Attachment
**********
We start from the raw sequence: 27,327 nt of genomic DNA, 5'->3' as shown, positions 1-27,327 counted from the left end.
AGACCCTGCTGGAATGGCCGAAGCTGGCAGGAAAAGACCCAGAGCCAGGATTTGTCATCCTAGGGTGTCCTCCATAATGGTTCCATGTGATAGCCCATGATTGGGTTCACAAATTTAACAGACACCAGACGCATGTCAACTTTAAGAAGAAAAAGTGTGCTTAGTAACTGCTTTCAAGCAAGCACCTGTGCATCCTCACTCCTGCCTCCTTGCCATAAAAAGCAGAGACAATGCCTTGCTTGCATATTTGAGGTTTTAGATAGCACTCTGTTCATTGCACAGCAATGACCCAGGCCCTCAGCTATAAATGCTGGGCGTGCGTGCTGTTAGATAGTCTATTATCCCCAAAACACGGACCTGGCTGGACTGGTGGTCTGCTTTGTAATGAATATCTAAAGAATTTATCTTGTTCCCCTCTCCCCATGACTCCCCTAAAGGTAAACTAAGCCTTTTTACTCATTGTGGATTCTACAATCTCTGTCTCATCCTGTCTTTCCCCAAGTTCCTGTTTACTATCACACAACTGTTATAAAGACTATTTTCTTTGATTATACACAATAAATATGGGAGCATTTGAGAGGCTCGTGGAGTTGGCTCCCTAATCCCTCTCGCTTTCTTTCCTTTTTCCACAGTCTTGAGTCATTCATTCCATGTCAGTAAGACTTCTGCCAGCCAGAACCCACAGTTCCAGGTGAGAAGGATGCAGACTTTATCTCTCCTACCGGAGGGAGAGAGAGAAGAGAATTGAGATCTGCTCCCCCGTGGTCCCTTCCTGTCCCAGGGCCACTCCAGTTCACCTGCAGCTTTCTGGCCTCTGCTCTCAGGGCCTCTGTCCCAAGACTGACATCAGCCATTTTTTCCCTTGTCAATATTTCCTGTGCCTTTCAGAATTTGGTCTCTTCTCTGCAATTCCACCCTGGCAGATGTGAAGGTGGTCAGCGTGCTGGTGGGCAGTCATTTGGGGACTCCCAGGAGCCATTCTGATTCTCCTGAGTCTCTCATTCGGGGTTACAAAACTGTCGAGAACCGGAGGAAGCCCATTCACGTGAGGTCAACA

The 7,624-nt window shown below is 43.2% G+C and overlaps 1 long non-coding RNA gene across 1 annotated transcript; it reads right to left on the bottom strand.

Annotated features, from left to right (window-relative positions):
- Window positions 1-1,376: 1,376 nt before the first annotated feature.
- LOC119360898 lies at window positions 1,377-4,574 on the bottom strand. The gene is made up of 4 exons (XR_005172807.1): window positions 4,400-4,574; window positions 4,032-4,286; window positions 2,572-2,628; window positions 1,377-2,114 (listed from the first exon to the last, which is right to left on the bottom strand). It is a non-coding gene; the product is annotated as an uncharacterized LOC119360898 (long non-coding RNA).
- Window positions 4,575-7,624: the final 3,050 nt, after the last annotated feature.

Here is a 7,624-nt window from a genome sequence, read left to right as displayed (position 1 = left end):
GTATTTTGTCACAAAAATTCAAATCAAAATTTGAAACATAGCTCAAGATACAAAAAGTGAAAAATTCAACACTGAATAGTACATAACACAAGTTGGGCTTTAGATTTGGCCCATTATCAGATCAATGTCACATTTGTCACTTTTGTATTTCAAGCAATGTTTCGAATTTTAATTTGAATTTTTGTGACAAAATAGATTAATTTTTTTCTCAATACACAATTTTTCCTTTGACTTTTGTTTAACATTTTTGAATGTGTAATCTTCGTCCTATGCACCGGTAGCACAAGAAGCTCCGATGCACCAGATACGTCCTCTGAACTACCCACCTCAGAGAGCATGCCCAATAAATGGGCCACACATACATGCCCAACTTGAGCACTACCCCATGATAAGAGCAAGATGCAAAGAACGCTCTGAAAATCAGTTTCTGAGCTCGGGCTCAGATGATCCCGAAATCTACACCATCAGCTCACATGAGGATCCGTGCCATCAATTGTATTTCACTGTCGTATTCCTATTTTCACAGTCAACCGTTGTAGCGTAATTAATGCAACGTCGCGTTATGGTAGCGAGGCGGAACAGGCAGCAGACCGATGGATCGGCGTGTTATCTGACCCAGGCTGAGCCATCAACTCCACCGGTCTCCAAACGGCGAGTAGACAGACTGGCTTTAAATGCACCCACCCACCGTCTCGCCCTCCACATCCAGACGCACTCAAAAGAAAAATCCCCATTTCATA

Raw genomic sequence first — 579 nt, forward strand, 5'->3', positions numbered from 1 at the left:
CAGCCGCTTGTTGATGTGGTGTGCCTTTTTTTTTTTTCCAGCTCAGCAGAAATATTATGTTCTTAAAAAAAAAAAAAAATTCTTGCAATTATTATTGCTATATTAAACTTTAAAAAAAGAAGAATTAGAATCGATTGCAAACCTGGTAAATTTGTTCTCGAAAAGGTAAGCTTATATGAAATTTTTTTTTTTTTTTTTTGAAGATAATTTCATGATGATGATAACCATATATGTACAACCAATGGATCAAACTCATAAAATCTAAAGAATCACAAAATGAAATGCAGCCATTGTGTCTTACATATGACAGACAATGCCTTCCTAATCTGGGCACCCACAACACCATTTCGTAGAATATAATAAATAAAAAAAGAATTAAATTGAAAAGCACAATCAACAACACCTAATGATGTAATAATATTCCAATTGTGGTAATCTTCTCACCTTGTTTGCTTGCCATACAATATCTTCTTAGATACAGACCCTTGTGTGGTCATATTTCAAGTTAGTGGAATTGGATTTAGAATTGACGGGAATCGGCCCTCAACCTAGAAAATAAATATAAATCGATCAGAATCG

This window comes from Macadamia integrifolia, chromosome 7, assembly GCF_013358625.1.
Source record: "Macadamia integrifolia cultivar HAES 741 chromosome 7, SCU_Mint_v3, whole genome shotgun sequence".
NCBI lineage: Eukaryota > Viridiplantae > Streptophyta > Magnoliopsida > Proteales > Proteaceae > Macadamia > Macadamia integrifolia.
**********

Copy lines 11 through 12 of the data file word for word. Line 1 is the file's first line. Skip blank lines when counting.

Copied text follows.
CAGCCGCTTGTTGATGTGGTGTGCCTTTTTTTTTTTTCCAGCTCAGCAGAAATATTATGTTCTTAAAAAAAAAAAAAAATTCTTGCAATTATTATTGCTATATTAAACTTTAAAAAAAGAAGAATTAGAATCGATTGCAAACCTGGTAAATTTGTTCTCGAAAAGGTAAGCTTATATGAAATTTTTTTTTTTTTTTTTTGAAGATAATTTCATGATGATGATAACCATATATGTACAACCAATGGATCAAACTCATAAAATCTAAAGAATCACAAAATGAAATGCAGCCATTGTGTCTTACATATGACAGACAATGCCTTCCTAATCTGGGCACCCACAACACCATTTCGTAGAATATAATAAATAAAAAAAGAATTAAATTGAAAAGCACAATCAACAACACCTAATGATGTAATAATATTCCAATTGTGGTAATCTTCTCACCTTGTTTGCTTGCCATACAATATCTTCTTAGATACAGACCCTTGTGTGGTCATATTTCAAGTTAGTGGAATTGGATTTAGAATTGACGGGAATCGGCCCTCAACCTAGAAAATAAATATAAATCGATCAGAATCG

This window comes from Macadamia integrifolia, chromosome 7, assembly GCF_013358625.1.